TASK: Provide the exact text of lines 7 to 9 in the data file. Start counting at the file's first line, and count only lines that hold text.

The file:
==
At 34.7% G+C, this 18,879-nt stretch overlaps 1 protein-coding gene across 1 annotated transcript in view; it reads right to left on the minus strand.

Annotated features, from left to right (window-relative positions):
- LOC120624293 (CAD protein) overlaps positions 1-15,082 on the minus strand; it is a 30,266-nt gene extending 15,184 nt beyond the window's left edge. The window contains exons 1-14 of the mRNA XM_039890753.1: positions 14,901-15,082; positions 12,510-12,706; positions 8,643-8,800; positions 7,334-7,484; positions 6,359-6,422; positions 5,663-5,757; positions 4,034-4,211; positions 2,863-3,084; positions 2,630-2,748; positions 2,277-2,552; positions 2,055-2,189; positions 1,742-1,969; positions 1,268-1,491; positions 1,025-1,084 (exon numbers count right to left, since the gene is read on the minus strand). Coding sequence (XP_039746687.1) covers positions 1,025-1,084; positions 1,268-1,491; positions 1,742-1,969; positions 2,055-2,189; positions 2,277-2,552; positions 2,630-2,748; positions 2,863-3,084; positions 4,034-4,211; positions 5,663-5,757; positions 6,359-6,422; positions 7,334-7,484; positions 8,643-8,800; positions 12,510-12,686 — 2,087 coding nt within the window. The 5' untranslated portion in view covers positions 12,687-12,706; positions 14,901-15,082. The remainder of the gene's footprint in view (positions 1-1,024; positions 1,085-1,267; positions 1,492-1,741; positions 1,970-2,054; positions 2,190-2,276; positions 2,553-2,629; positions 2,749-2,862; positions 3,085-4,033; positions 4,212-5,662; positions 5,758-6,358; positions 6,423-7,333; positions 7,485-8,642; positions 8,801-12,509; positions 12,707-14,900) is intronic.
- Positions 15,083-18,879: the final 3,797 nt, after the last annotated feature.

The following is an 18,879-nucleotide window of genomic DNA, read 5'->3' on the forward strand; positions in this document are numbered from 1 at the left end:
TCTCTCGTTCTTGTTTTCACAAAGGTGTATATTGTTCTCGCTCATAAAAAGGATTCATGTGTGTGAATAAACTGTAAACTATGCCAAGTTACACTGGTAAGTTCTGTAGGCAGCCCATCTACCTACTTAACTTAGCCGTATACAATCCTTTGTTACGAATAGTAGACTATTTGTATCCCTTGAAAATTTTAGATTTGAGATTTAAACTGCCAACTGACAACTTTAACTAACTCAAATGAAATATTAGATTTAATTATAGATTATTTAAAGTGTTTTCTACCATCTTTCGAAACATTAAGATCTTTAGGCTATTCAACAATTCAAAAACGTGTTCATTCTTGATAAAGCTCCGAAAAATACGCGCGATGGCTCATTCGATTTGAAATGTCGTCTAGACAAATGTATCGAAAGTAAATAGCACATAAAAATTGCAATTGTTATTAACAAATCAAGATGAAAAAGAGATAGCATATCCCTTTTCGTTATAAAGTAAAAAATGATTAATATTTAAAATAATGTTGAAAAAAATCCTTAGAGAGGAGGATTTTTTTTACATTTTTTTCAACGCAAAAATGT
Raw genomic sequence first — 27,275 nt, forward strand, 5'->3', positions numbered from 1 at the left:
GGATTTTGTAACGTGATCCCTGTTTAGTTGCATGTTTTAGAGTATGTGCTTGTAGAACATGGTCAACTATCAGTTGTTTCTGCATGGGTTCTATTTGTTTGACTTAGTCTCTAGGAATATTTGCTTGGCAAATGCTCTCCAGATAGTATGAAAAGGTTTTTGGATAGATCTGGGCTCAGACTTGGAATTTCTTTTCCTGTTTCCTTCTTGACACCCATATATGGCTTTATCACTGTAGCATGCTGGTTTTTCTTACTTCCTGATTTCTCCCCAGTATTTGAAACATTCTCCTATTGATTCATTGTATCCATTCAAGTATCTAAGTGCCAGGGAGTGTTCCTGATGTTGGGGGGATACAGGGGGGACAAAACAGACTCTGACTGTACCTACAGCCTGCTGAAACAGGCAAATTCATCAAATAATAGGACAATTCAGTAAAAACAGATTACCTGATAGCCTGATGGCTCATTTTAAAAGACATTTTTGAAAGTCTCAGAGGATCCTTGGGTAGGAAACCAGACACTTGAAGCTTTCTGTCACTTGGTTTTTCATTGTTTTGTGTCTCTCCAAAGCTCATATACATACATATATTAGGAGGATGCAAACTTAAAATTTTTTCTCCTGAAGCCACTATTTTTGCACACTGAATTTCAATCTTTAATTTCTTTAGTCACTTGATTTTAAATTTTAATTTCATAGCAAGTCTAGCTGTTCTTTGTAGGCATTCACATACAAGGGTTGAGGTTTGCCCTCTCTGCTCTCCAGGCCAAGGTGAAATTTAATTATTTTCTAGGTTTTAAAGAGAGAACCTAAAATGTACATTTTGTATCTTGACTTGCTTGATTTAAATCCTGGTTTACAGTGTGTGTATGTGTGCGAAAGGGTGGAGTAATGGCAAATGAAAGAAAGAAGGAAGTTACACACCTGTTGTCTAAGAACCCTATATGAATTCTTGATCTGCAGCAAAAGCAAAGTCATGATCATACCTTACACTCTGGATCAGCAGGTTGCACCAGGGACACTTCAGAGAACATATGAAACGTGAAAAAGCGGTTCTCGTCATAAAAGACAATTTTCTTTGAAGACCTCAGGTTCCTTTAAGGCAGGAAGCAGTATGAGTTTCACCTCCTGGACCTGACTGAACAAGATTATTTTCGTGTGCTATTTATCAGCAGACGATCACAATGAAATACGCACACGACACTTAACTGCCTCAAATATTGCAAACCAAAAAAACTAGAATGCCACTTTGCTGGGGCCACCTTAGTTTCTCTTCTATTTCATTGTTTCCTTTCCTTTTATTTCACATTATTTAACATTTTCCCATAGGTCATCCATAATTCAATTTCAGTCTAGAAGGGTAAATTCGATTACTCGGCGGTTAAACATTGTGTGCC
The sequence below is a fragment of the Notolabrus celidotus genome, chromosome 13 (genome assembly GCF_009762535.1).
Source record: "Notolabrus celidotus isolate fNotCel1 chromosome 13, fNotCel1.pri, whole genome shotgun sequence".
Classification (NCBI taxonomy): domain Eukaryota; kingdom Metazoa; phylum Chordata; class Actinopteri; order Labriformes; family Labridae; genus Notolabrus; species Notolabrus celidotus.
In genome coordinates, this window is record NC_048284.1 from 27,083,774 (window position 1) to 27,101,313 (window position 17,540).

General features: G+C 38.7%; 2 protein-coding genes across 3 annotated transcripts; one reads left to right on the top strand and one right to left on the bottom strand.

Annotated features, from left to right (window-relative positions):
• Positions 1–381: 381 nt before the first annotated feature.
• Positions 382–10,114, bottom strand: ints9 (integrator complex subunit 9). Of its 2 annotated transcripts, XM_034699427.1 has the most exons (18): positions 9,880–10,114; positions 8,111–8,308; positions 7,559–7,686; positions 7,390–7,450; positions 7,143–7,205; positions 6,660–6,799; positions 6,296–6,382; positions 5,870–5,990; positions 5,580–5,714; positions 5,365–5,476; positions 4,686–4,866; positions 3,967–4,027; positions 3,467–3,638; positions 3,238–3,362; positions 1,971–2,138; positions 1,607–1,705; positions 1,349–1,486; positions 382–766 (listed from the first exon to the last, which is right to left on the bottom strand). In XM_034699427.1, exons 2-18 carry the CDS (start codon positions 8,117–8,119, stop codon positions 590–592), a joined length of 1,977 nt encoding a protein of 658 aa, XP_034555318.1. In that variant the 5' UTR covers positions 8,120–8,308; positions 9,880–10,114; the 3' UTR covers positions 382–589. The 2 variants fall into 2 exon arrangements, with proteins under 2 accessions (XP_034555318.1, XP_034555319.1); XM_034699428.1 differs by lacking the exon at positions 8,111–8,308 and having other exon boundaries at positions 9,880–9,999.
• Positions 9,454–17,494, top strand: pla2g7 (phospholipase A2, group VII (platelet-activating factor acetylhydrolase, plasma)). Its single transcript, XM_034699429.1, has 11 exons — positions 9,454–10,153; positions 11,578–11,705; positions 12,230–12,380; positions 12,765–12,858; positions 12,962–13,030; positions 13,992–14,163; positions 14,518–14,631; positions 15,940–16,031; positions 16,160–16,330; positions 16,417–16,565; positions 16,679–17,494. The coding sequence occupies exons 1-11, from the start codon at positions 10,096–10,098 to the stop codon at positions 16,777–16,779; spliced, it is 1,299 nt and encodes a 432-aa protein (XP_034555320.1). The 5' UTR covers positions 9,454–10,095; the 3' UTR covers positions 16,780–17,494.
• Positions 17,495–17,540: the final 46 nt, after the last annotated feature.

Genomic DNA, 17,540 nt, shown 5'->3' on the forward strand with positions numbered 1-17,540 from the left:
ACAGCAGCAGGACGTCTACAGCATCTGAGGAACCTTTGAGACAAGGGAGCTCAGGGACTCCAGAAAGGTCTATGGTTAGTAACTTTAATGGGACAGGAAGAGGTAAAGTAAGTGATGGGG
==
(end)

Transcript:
Raw genomic sequence first — 27,275 nt, forward strand, 5'->3', positions numbered from 1 at the left:
GGATTTTGTAACGTGATCCCTGTTTAGTTGCATGTTTTAGAGTATGTGCTTGTAGAACATGGTCAACTATCAGTTGTTTCTGCATGGGTTCTATTTGTTTGACTTAGTCTCTAGGAATATTTGCTTGGCAAATGCTCTCCAGATAGTATGAAAAGGTTTTTGGATAGATCTGGGCTCAGACTTGGAATTTCTTTTCCTGTTTCCTTCTTGACACCCATATATGGCTTTATCACTGTAGCATGCTGGTTTTTCTTACTTCCTGATTTCTCCCCAGTATTTGAAACATTCTCCTATTGATTCATTGTATCCATTCAAGTATCTAAGTGCCAGGGAGTGTTCCTGATGTTGGGGGGATACAGGGGGGACAAAACAGACTCTGACTGTACCTACAGCCTGCTGAAACAGGCAAATTCATCAAATAATAGGACAATTCAGTAAAAACAGATTACCTGATAGCCTGATGGCTCATTTTAAAAGACATTTTTGAAAGTCTCAGAGGATCCTTGGGTAGGAAACCAGACACTTGAAGCTTTCTGTCACTTGGTTTTTCATTGTTTTGTGTCTCTCCAAAGCTCATATACATACATATATTAGGAGGATGCAAACTTAAAATTTTTTCTCCTGAAGCCACTATTTTTGCACACTGAATTTCAATCTTTAATTTCTTTAGTCACTTGATTTTAAATTTTAATTTCATAGCAAGTCTAGCTGTTCTTTGTAGGCATTCACATACAAGGGTTGAGGTTTGCCCTCTCTGCTCTCCAGGCCAAGGTGAAATTTAATTATTTTCTAGGTTTTAAAGAGAGAACCTAAAATGTACATTTTGTATCTTGACTTGCTTGATTTAAATCCTGGTTTACAGTGTGTGTATGTGTGCGAAAGGGTGGAGTAATGGCAAATGAAAGAAAGAAGGAAGTTACACACCTGTTGTCTAAGAACCCTATATGAATTCTTGATCTGCAGCAAAAGCAAAGTCATGATCATACCTTACACTCTGGATCAGCAGGTTGCACCAGGGACACTTCAGAGAACATATGAAACGTGAAAAAGCGGTTCTCGTCATAAAAGACAATTTTCTTTGAAGACCTCAGGTTCCTTTAAGGCAGGAAGCAGTATGAGTTTCACCTCCTGGACCTGACTGAACAAGATTATTTTCGTGTGCTATTTATCAGCAGACGATCACAATGAAATACGCACACGACACTTAACTGCCTCAAATATTGCAAACCAAAAAAACTAGAATGCCACTTTGCTGGGGCCACCTTAGTTTCTCTTCTATTTCATTGTTTCCTTTCCTTTTATTTCACATTATTTAACATTTTCCCATAGGTCATCCATAATTCAATTTCAGTCTAGAAGGGTAAATTCGATTACTCGGCGGTTAAACATTGTGTGCC
The sequence below is a fragment of the Notolabrus celidotus genome, chromosome 13 (genome assembly GCF_009762535.1).